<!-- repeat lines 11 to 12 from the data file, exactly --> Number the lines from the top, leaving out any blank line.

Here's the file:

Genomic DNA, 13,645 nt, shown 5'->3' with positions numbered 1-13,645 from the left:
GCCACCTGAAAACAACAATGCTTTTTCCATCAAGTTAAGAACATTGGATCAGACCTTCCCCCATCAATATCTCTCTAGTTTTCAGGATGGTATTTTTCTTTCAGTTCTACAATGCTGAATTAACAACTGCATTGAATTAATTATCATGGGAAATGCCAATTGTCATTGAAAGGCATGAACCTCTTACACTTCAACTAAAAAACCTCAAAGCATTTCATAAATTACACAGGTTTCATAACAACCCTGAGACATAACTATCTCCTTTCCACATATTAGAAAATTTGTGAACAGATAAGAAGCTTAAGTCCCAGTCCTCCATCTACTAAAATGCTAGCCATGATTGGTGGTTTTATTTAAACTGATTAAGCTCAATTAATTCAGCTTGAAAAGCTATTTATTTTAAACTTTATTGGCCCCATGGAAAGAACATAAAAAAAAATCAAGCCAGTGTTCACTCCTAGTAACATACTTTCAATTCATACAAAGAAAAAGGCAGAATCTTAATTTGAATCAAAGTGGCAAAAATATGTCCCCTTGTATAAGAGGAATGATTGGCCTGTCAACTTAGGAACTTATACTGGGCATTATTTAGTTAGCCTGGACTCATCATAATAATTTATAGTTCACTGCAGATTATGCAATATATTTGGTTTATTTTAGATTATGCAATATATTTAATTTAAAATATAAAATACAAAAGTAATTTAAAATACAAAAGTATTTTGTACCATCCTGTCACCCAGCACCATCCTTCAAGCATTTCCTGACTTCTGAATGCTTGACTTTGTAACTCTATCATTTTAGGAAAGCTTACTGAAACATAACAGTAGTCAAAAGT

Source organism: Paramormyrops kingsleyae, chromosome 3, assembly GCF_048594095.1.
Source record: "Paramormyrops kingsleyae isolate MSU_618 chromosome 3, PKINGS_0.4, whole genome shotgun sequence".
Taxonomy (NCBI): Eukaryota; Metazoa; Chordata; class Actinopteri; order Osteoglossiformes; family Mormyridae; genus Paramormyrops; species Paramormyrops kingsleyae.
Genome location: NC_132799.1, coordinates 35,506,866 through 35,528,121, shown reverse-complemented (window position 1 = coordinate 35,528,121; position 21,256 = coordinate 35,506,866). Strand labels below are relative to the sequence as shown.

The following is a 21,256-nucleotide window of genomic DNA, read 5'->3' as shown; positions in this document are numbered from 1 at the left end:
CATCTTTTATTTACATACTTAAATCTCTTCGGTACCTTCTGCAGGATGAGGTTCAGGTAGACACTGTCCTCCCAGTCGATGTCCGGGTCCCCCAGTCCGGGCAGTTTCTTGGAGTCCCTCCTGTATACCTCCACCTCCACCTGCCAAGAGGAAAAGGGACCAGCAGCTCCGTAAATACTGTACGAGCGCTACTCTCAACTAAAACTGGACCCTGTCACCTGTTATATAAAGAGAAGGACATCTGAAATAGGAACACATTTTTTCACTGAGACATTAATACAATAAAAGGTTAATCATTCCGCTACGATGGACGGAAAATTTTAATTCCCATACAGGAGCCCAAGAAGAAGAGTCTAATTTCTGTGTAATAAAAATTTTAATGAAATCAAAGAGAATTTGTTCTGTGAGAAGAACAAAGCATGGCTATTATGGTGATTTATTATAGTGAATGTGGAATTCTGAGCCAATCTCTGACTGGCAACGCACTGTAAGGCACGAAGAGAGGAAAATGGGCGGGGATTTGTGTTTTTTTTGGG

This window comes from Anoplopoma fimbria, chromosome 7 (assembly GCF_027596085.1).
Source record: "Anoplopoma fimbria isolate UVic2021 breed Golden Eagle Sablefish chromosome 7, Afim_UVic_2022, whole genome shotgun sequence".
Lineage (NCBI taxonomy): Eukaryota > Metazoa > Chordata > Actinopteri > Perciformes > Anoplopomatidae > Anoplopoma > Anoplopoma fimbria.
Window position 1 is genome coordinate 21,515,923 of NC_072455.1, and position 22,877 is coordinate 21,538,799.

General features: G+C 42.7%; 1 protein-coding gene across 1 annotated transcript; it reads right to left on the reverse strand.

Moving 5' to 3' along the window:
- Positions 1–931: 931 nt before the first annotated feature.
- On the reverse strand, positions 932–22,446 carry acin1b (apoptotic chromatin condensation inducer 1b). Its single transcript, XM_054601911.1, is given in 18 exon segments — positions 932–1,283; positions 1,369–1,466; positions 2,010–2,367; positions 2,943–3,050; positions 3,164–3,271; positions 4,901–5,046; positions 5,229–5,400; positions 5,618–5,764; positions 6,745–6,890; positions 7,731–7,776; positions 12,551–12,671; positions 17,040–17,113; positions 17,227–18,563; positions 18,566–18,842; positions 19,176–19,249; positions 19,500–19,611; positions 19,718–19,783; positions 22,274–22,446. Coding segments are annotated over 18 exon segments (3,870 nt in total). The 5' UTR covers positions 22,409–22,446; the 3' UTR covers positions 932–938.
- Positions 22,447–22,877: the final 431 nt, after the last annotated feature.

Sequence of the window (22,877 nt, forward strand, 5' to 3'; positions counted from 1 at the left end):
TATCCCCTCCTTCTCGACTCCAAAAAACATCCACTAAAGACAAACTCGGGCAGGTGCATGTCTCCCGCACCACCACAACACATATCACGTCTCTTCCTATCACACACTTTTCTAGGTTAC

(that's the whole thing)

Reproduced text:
Lineage (NCBI taxonomy): Eukaryota > Metazoa > Chordata > Actinopteri > Perciformes > Anoplopomatidae > Anoplopoma > Anoplopoma fimbria.
Window position 1 is genome coordinate 21,515,923 of NC_072455.1, and position 22,877 is coordinate 21,538,799.